October 3, 2019 by The Canadian Press
HALIFAX – Nova Scotia Premier Stephen McNeil says his government is looking at regulations that could ban flavoured vaping products in the province.
McNeil responded Wednesday after the Opposition Progressive Conservatives introduced legislation aimed at addressing the growing numbers of young people who vape.
The Tory bill calls for a ban on e-liquids, and prohibits the use and possession of tobacco products by people under the age of 19.
However, McNeil says the government is already considering a series of potential regulatory changes that would require licences to sell vaping products, similar to those required to sell tobacco.
He says vaping products are regulated by Health Canada, and he believes the federal agency must also “step up” to tighten rules around things like nicotine content.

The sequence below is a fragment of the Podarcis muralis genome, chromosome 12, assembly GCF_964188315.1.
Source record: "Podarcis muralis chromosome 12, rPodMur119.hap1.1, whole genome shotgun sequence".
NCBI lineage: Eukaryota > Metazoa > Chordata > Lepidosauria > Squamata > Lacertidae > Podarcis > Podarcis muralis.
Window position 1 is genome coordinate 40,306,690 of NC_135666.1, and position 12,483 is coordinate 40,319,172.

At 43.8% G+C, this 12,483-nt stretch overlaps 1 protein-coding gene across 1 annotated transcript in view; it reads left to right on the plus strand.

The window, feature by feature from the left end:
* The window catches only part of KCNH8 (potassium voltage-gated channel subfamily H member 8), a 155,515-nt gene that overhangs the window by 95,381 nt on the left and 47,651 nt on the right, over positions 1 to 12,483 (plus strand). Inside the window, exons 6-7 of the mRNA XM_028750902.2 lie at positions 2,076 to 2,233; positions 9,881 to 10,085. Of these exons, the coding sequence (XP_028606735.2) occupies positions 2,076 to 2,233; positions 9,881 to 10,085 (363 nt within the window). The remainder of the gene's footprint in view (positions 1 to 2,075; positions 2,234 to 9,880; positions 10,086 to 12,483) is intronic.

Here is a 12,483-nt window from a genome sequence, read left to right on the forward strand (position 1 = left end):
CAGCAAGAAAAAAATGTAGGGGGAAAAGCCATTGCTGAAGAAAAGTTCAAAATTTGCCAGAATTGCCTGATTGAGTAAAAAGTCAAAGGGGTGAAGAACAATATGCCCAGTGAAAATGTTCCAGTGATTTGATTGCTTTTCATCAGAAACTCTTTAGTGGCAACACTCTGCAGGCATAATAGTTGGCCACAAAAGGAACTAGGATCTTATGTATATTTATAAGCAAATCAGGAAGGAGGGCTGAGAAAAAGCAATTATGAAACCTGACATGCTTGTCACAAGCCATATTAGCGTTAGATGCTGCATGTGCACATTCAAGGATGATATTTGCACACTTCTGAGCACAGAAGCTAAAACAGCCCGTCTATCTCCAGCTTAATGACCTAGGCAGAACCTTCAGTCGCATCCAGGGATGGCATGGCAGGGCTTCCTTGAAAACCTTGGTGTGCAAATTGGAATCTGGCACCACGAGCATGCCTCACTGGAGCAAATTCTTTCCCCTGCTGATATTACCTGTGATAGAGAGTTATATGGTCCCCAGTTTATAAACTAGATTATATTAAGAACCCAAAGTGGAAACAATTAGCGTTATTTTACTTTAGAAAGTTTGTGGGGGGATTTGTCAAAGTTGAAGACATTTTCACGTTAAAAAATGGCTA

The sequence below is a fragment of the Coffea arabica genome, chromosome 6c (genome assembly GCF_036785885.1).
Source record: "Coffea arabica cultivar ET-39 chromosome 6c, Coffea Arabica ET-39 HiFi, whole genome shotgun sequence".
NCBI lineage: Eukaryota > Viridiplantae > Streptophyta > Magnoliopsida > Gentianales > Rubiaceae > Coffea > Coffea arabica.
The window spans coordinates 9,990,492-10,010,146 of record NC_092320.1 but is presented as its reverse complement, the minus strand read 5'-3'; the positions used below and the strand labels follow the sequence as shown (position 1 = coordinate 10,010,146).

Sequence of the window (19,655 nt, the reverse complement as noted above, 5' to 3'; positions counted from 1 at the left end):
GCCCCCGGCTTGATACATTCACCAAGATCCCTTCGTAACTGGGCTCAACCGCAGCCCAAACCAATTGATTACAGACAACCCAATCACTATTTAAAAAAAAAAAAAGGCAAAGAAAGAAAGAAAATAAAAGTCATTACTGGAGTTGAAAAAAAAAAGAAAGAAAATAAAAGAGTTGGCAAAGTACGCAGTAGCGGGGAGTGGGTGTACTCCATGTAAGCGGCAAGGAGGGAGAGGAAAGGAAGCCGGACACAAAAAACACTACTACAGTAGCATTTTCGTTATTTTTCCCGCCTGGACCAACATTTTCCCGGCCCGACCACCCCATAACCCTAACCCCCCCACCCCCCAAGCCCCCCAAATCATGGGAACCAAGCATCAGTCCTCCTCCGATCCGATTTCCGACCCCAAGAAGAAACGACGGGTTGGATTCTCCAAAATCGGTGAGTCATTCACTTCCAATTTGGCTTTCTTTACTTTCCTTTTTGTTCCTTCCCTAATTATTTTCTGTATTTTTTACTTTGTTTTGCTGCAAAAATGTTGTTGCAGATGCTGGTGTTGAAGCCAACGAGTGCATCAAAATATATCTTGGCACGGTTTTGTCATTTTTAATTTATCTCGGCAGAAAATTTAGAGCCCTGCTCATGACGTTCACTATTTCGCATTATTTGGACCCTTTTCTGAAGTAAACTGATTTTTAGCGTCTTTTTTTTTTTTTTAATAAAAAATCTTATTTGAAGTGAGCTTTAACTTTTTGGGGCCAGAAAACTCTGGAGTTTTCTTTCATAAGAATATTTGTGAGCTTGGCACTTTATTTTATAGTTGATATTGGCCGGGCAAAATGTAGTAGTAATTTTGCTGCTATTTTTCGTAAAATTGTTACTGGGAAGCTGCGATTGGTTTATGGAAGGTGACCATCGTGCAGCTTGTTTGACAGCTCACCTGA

The premier added that some provincial legislation may also be needed, but there likely won’t be a bill introduced during the current fall session of the legislature.
“We don’t actually need (legislation) to ban the flavours, but we may need to in terms of making other changes that may be required on how we deal with that product,” McNeil said.
He added the regulatory changes could appear before the session wraps up.
Progressive Conservative Leader Tim Houston said something has to be done about a product that was originally marketed as a smoking cessation device.
Houston said while vaping products have probably helped some smokers quit the habit, it’s becoming more clear there are potentially harmful health effects.
“My party’s objective is to make sure the discussion is being had,” he said. “If the premier is willing to engage in that discussion, then that’s a good thing.”
In an August interview, Dr. Robert Strang, Nova Scotia’s chief medical officer of health, said that online sales were another challenge for the province. He also expressed concerns about teens being able to purchase products from vape stores.
While Nova Scotia was one of the first provinces to introduce regulations banning the sale of e-cigarettes to anyone under 19 and banning in-store advertising, Strang said there could be further tightening.
This report by The Canadian Press was first published Oct. 2, 2019.